Modi Govt acknowledges Christian community's concerns: dialogue set for Sept 21text_fields
New Delhi: In response to the escalating wave of anti-Christian incidents in India, the National Commission for Minorities (NCM) has extended an invitation to the United Christians Forum (UCF) for discussions on the concerns faced by the Christian community. This move comes as the nation grapples with increasing reports of violence and discrimination against Christians.
The National Coordinator of the UCF, A.C. Michael, expressed his satisfaction at the government's initiative, stating, "We are happy that the government has called us to discuss our various concerns." The UCF, a national Christian network, has been diligently documenting incidents of atrocities and discrimination against Christians in India.
The invitation, sent by the NCM, specified a meeting scheduled for September 21 at the commission's office in New Delhi. It acknowledged the UCF's previous letter dated April 21, 2023, addressed to Prime Minister Narendra Modi, which highlighted issues concerning the Christian community.
Prime Minister Modi, whose ruling BJP is known for its Hindu nationalist agenda, has previously engaged with Christians. In April, he visited the Sacred Heart Cathedral in New Delhi on Easter Day, lighting a candle in front of the risen Christ statue and planting a sapling in the cathedral garden.
However, the UCF, in its letter to Modi, expressed three major grievances. Firstly, they raised concerns about the "harmful" impact of anti-conversion laws enacted in 11 Indian states. These laws have generated controversy, with critics arguing they curtail religious freedom. Secondly, the UCF highlighted frequent attacks on Christian educational institutions, further exacerbating tensions. Lastly, they emphasized continued discrimination against Christian Dalits, a historically marginalized community in Indian society.
The term "Dalit," meaning "trampled upon," refers to low-caste individuals who have traditionally faced social discrimination. While the federal government in 1950 extended benefits to Hindu Dalits, including free education and quotas in government jobs, Christian Dalits have struggled for similar rights. This disparity has fuelled demands for equal rights within the Christian community, which constitutes over 34 million individuals in India.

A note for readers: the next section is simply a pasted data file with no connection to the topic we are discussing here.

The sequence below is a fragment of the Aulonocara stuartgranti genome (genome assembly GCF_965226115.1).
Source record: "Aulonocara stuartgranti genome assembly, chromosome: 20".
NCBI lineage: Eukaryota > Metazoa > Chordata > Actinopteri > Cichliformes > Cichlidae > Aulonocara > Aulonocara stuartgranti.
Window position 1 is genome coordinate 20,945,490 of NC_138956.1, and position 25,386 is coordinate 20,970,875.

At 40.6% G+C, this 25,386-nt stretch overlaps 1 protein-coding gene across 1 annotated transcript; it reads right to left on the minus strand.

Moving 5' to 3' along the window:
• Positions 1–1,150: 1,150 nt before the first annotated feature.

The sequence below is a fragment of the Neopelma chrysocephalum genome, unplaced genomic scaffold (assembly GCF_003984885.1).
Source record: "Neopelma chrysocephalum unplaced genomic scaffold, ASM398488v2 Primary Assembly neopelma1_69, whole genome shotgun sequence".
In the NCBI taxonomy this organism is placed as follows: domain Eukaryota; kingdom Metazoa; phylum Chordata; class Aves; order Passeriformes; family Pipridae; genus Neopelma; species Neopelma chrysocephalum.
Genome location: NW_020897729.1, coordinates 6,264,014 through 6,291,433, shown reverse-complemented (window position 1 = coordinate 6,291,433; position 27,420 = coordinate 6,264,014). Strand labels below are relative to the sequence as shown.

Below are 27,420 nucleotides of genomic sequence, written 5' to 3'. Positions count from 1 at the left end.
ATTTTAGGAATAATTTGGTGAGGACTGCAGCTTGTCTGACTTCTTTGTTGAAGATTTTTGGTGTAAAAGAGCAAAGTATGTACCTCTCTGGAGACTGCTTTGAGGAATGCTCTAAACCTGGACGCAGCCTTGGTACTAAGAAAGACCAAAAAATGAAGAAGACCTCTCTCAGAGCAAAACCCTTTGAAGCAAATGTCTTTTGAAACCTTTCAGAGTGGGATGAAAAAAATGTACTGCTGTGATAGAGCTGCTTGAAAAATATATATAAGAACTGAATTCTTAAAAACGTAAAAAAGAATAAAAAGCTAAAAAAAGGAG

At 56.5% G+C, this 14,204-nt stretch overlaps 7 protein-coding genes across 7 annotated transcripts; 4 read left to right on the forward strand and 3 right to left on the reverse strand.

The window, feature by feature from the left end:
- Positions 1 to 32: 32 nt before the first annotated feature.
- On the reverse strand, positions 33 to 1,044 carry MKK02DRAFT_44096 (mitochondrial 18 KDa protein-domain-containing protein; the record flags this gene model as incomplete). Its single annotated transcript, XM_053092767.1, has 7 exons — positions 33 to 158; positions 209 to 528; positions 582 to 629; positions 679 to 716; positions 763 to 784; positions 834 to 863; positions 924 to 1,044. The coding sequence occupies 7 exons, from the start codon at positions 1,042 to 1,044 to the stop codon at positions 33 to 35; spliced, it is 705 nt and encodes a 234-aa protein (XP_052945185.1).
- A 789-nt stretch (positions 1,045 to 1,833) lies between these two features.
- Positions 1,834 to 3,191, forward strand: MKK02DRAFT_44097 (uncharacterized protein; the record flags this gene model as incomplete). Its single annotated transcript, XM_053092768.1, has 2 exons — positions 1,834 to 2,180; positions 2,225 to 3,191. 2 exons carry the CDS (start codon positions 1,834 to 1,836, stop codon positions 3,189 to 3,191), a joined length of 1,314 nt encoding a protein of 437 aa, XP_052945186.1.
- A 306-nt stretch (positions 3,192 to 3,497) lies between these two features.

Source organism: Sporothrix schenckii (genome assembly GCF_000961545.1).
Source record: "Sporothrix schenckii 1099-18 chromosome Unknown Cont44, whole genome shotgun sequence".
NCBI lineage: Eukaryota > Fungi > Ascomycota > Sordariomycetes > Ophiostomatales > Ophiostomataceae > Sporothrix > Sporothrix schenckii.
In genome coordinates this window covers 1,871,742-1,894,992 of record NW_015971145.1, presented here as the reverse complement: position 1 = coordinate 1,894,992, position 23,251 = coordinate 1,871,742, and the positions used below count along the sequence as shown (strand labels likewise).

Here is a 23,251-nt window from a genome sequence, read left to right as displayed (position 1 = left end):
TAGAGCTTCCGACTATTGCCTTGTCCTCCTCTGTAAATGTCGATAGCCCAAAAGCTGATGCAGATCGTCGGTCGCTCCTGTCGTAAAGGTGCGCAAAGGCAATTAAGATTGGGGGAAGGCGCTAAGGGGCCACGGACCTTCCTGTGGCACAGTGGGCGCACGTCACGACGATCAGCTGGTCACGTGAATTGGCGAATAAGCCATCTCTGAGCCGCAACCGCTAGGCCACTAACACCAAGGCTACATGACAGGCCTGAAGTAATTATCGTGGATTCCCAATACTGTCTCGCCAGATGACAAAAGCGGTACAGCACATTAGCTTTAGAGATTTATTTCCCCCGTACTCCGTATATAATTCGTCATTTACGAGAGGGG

Amid the growing incidents of anti-Christian violence, the UCF urged Prime Minister Modi "not to let a few misguided people strangulate … the peaceful coexistence in the great diversity of India." They hope that the forthcoming discussions with the NCM will lead to a serious dialogue and help reduce the increasing incidents of violence against Christians.
Startling data presented by the UCF indicates a worrisome trend. In the first 212 days of 2023, 525 incidents of violence against Christians have been reported from 23 states across India. These incidents predominantly involve mob violence led by vigilante groups, allegedly receiving support from individuals in positions of power.
Additionally, 520 Christians have been arrested, accused of false forced conversions without sufficient evidence. This represents a significant escalation, as the number of atrocities against Christians stood at just over 100 when Prime Minister Modi took office in 2014 and surged to 505 in 2022.